Luke W. Henderson, Staff Writer

It seems like University City would forever be debating whether or not the creation of the trolley through The Loop was worth all of the headache or not. The project was continually delayed for years and cost $51 million before it finally launched. When it did, multiple complaints were voiced by the citizens of the trolley for causing traffic delays and hitting vehicles parked along the curb. Personally, I have had my heart skip a beat multiple times during rainy weather when my tires suddenly slip because of the tracks in the road. 

The opponents may have been right after all, as more news slowly comes out about the deficiencies of the trolley. Simply put, the trolley is not bringing in enough revenue to justify the cost. Recent reporting from the Riverfront Times states that the trolley would need another $700,000 in order to make it through the end of the year, and another report from KSDK claimed that insiders on the project believe that it may not be enough to keep it open and they wouldn’t be surprised if that money was used to settle the accounts before an inevitable closing. 

It’s about time that the city lets this vanity project die, and for the people of St. Louis to stop allowing this drain on the economy to continue. Clearly, it was doomed from the start. The official launch of the trolley was canceled due to snow and its first passage ended early due to a police investigation of a shooting, all of which should have been an omen. Though that was unfortunate, those who had taken the first ride were hopeful that the trolley would show younger generations how the older ones had gotten around. The question is if nostalgia is enough reason to keep resuscitating a project that was on its last leg from the beginning.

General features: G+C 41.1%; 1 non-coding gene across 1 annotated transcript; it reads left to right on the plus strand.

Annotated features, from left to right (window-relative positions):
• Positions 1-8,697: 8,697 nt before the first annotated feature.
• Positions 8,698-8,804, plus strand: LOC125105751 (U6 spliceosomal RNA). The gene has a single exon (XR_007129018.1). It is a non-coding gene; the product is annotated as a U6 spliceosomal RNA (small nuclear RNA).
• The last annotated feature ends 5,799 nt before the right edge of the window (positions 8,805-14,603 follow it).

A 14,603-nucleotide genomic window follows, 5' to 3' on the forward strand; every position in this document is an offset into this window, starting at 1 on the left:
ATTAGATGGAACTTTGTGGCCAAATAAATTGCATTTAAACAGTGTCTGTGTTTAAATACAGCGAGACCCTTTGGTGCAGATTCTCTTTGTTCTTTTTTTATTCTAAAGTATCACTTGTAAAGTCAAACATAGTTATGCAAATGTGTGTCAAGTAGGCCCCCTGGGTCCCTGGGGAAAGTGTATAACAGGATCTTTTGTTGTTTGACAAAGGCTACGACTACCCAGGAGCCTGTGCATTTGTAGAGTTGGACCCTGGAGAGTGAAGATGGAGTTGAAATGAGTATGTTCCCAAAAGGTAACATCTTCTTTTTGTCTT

The business owners who had to deal with the 18 months of construction should be absolutely furious that the trolley would last only a year. When the special transit district tax was passed in 2008, increasing sales taxes to 12%, it caused a strain on businesses and caused some to leave or take huge hits. The Big Shark Bicycles shop had to close due to the lack of parking from construction and increased taxes. The Al-Tarboush deli saw their sales cut nearly in half during this time. University City even doled out loans to some businesses if they agreed to stay in the Loop for another three years during the construction. The district would see Rocket Fizz, Doughocracy, Snarf’s, Phoenix Rising, Wong’s Wok and Loop Living Furniture all close later in 2018. Frankly, if I had owned a business with promises of a reinvigorated shopping culture and more customers, I would be angry and not give the trolley company a single dime. 

The fact is that the trolley just isn’t making the revenues or living up to the dreams of those who supported it. Back in March, the St. Louis Business Journal reported that in the first four months of operation, the trolley had only sold $8,000 worth of tickets when it requires nearly $8,300 a month. Anyone who would continue to fight for this lame horse may be relying too much on ideals and not willing to face the reality. The trolley will never be able to generate the money to keep its promises and it’s time to let it go.